Last month, the 9th U.S. Circuit Court of Appeals denied an emergency request to block Morris’ ruling filed by the U.S. government, states and industry groups.

On Monday, U.S. Solicitor General Noel Francisco asked the Supreme Court to do what the 9th Circuit court wouldn’t: block Morris’ ruling and let the permit program operate again while the lawsuit plays out in court.

The government’s application to the court says Morris shouldn’t have blocked the program, the which has been in effect since the 1970s, and the Army Corps and private companies “rely on it for thousands of activities annually,” the solicitor general wrote.

“The district court had no warrant to set aside NWP 12 with respect to Keystone XL, let alone for the construction of all new oil and gas pipelines anywhere in the country,” Francisco wrote.

One of the plaintiffs in the lawsuit, the Center for Biological Diversity, said in a statement that the Supreme Court should reject the Trump administration’s request.

“Pipelines like Keystone XL are a disaster waiting to happen,” senior attorney Jared Margolis said in the statement.

In May, TC Energy built the first piece of the disputed oil sands pipeline across the U.S. border. But with Morris’ ruling on the permit program, it would be difficult for the company to complete the $8 billion project.

The 1,200-mile (1,900-kilometer) pipeline from Alberta to Nebraska was stalled for much of the past decade before President Donald Trump was elected and began trying to push it through to completion.


PGA Tour heads into 2nd week during the return to golf



Site: Hilton Head Island, S.C.

Course: Harbour Town GL. Yardage: 7,099. Par: 71.

Purse: $7.1 million. Winner’s share: $1,278,000.

Television: Thursday, 11 a.m. to 3 p.m. (Golf Channel-PGA Tour Live), 3-6 p.m. (Golf Channel); Friday, 3-6 p.m. (Golf Channel); Saturday-Sunday, 1-3 p.m. (Golf Channel), 3-6 p.m. (CBS Sports).

Defending champion: C.T. Pan.

FedEx Cup leader: Sungjae Im.

Last week: Daniel Berger won the Charles Schwab Challenge.

Notes: The RBC Heritage typically is held the week after the Masters and is known for its easy vibe after the first major of the year. Now it is the second week back in golf’s return from the COVID-19 pandemic. … The top five players in the world are in the field for the second straight week. Jon Rahm again has a mathematical chance to overtake Rory McIlroy at No. 1 in the world ranking. … Bernhard Langer from the PGA Tour Champions is playing again. He won in 1985 a week after he won the Masters. … The tournament had been held in April every year since 1983. Previously, it was in March. When it began it 1969, it was held the last weekend in November. … In three of his last four events, McIlroy went into the final round at least three shots from the lead and failed to break par. … The last four winners at Hilton Head had never won on the PGA Tour — Pan, Satoshi Kodaira, Wesley Bryan and Branden Grace. … The tour did not report any positive tests for the new coronavirus among players who took the charter flight from Colonial. … Players at Hilton Head who are 50 or older include Langer, Vijay Singh, Davis Love III and Jim Furyk. Phil Mickelson, who turned 50 on Tuesday, is not playing this week.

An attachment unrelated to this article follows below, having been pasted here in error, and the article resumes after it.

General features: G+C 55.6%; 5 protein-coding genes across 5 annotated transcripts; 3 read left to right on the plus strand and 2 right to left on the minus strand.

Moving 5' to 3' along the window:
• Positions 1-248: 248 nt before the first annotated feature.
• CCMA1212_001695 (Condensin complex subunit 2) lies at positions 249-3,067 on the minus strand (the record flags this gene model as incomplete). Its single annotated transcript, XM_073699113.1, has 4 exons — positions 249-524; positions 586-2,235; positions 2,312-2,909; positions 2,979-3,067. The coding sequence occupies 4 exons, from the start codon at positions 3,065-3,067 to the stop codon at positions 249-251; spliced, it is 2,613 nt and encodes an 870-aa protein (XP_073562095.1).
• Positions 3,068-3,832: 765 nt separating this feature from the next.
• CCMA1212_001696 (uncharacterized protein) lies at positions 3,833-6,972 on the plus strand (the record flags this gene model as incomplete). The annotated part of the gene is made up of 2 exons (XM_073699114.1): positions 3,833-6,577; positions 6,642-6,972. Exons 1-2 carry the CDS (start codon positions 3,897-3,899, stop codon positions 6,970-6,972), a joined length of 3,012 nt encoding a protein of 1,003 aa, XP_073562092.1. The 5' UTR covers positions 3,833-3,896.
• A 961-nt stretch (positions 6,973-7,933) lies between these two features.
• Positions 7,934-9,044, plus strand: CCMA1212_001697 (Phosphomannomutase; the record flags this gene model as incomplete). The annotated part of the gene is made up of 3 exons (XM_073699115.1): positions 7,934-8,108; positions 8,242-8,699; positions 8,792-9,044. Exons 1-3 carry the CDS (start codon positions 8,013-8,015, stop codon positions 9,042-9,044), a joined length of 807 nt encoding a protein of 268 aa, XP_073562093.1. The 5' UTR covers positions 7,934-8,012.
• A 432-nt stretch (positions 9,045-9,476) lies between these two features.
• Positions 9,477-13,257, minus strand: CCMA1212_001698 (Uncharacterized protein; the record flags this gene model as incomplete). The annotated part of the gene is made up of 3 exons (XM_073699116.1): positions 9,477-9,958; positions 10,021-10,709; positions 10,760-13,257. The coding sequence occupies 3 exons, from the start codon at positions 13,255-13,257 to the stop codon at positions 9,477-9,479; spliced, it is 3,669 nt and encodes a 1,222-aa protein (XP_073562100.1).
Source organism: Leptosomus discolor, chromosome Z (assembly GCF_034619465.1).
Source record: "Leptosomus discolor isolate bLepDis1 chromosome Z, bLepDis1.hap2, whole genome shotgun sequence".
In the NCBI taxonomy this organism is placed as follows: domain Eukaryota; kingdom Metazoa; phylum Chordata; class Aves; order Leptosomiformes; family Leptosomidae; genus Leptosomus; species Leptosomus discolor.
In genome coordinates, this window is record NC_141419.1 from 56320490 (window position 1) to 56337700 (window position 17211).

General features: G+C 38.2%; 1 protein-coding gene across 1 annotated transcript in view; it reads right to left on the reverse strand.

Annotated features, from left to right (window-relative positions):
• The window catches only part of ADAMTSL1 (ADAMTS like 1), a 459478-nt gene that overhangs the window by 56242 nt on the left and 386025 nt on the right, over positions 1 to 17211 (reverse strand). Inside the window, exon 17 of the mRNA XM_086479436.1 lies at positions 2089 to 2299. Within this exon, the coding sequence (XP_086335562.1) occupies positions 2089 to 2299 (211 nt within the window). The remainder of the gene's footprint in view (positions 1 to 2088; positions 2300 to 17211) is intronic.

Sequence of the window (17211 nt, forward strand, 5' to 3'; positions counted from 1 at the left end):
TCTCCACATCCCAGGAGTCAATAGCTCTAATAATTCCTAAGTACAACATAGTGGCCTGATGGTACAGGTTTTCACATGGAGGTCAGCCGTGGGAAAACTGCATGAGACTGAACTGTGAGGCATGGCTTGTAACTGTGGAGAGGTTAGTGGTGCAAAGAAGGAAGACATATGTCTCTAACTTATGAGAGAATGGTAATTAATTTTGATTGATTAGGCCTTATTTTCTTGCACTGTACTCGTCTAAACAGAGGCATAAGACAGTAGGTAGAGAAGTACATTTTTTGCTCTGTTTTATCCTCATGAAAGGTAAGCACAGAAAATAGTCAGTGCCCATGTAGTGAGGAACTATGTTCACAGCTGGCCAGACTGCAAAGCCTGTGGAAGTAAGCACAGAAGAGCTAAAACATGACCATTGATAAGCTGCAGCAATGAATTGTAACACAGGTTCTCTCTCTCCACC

Next week: Travelers Championship.





Site: St. Augustine, Fla.

Course: The King & The Bear at World Golf Village. Yardage: 7,279. Par: 72.

Purse: $600,000. Winner’s share: $108,000.

Television: None.

Defending champion: New tournament.

Points leader: Mito Pereira.

Last week: Luke List won the Korn Ferry Challenge.

Next week: Utah Championship.




Last tournament: Inbee Park won the Women’s Australian Open on Feb. 16.

Next tournament: Marathon Classic on July 23.

Race to CME Globe leader: Inbee Park.




Last tournament: Jorge Campillo won the Qatar Masters on March 8.

Next tournament: British Masters on July 22.

Race to Dubai leader: Patrick Reed.




Last tournament: Ernie Els won the Hoag Classic on March 8.

Next tournament: The Ally Challenge on July 31.

Charles Schwab Cup leader: Bernhard Langer.